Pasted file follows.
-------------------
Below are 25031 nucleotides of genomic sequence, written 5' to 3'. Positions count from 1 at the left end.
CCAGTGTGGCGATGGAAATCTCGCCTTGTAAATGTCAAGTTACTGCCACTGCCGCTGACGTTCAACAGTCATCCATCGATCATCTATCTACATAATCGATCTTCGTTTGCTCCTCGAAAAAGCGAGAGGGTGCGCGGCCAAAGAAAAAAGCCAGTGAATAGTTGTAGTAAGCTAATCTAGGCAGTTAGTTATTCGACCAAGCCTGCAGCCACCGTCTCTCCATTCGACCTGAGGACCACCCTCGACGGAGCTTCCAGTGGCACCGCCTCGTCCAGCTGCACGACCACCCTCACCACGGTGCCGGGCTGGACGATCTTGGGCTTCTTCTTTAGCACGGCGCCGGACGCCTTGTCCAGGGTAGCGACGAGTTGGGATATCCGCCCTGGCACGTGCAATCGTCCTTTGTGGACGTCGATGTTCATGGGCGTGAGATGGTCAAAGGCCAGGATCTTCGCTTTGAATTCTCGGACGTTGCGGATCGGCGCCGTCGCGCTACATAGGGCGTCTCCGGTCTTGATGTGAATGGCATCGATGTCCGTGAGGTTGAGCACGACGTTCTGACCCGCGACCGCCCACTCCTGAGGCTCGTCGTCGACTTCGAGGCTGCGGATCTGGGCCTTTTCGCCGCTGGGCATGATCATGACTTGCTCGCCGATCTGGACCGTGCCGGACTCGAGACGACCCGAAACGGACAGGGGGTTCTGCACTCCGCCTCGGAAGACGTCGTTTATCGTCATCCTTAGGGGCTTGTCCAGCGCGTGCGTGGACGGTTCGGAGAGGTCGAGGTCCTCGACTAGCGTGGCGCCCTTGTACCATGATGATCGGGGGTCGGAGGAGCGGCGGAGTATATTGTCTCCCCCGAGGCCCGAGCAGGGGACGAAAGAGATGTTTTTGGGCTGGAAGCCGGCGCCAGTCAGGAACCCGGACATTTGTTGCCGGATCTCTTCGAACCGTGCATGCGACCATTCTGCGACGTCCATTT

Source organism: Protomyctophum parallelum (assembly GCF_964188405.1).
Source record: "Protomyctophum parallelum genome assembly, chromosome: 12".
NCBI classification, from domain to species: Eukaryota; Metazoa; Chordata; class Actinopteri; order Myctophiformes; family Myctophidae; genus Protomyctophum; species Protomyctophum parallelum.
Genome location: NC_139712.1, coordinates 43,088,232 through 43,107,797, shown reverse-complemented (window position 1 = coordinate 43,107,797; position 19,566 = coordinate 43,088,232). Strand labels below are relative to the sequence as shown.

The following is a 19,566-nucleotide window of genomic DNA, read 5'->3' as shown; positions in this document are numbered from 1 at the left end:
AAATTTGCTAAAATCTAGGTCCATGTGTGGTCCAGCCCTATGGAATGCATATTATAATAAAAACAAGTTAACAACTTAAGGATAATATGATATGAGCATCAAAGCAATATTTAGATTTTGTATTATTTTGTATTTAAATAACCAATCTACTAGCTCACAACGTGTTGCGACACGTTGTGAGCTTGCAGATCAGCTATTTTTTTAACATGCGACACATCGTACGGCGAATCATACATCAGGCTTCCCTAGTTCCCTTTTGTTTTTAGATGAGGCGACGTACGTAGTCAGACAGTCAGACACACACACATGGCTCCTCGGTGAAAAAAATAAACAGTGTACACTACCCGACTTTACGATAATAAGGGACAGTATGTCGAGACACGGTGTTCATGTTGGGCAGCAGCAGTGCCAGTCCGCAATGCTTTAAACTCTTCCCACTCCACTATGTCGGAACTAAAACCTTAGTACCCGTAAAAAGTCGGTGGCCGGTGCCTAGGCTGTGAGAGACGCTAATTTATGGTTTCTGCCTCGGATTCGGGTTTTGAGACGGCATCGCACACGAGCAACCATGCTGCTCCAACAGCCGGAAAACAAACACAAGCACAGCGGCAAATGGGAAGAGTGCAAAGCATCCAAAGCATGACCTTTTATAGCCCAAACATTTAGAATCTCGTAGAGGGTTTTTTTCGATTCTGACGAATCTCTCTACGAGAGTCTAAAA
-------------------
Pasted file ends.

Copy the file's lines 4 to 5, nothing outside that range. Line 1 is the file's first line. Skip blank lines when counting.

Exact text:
Source record: "Protomyctophum parallelum genome assembly, chromosome: 12".
NCBI classification, from domain to species: Eukaryota; Metazoa; Chordata; class Actinopteri; order Myctophiformes; family Myctophidae; genus Protomyctophum; species Protomyctophum parallelum.